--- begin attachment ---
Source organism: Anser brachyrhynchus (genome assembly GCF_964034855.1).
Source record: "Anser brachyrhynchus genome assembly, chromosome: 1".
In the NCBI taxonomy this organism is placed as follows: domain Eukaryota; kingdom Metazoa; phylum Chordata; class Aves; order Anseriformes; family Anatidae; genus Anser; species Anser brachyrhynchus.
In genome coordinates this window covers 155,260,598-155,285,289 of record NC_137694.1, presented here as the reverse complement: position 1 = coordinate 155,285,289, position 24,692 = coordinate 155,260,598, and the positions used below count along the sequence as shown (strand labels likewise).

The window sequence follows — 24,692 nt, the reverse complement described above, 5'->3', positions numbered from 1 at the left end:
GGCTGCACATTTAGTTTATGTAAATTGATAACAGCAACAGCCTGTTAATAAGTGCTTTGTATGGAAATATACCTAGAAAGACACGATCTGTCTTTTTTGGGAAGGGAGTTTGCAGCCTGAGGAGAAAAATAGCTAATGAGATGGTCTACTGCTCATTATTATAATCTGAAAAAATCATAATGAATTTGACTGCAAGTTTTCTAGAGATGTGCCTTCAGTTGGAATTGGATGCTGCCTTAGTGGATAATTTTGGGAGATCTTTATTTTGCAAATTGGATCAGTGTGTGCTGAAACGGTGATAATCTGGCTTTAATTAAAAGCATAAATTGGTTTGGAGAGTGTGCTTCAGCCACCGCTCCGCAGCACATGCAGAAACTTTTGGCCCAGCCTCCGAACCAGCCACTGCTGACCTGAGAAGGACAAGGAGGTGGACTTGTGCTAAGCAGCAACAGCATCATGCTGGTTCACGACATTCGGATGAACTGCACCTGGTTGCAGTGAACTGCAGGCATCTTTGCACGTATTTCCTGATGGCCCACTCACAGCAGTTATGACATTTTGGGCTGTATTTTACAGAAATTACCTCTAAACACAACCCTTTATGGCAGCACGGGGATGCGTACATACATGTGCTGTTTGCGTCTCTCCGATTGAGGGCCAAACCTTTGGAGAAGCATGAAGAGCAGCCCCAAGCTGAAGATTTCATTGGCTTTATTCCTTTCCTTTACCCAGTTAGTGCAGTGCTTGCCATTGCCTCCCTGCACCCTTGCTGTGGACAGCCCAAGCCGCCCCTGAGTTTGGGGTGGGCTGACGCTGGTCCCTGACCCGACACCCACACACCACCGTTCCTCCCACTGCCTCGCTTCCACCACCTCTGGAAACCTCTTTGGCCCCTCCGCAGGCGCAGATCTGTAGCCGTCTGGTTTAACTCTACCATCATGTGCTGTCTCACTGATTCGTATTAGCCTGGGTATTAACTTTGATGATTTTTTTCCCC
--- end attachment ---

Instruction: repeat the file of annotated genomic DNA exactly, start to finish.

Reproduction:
Source organism: Anser brachyrhynchus (genome assembly GCF_964034855.1).
Source record: "Anser brachyrhynchus genome assembly, chromosome: 1".
In the NCBI taxonomy this organism is placed as follows: domain Eukaryota; kingdom Metazoa; phylum Chordata; class Aves; order Anseriformes; family Anatidae; genus Anser; species Anser brachyrhynchus.
In genome coordinates this window covers 155,260,598-155,285,289 of record NC_137694.1, presented here as the reverse complement: position 1 = coordinate 155,285,289, position 24,692 = coordinate 155,260,598, and the positions used below count along the sequence as shown (strand labels likewise).

The window sequence follows — 24,692 nt, the reverse complement described above, 5'->3', positions numbered from 1 at the left end:
GGCTGCACATTTAGTTTATGTAAATTGATAACAGCAACAGCCTGTTAATAAGTGCTTTGTATGGAAATATACCTAGAAAGACACGATCTGTCTTTTTTGGGAAGGGAGTTTGCAGCCTGAGGAGAAAAATAGCTAATGAGATGGTCTACTGCTCATTATTATAATCTGAAAAAATCATAATGAATTTGACTGCAAGTTTTCTAGAGATGTGCCTTCAGTTGGAATTGGATGCTGCCTTAGTGGATAATTTTGGGAGATCTTTATTTTGCAAATTGGATCAGTGTGTGCTGAAACGGTGATAATCTGGCTTTAATTAAAAGCATAAATTGGTTTGGAGAGTGTGCTTCAGCCACCGCTCCGCAGCACATGCAGAAACTTTTGGCCCAGCCTCCGAACCAGCCACTGCTGACCTGAGAAGGACAAGGAGGTGGACTTGTGCTAAGCAGCAACAGCATCATGCTGGTTCACGACATTCGGATGAACTGCACCTGGTTGCAGTGAACTGCAGGCATCTTTGCACGTATTTCCTGATGGCCCACTCACAGCAGTTATGACATTTTGGGCTGTATTTTACAGAAATTACCTCTAAACACAACCCTTTATGGCAGCACGGGGATGCGTACATACATGTGCTGTTTGCGTCTCTCCGATTGAGGGCCAAACCTTTGGAGAAGCATGAAGAGCAGCCCCAAGCTGAAGATTTCATTGGCTTTATTCCTTTCCTTTACCCAGTTAGTGCAGTGCTTGCCATTGCCTCCCTGCACCCTTGCTGTGGACAGCCCAAGCCGCCCCTGAGTTTGGGGTGGGCTGACGCTGGTCCCTGACCCGACACCCACACACCACCGTTCCTCCCACTGCCTCGCTTCCACCACCTCTGGAAACCTCTTTGGCCCCTCCGCAGGCGCAGATCTGTAGCCGTCTGGTTTAACTCTACCATCATGTGCTGTCTCACTGATTCGTATTAGCCTGGGTATTAACTTTGATGATTTTTTTCCCC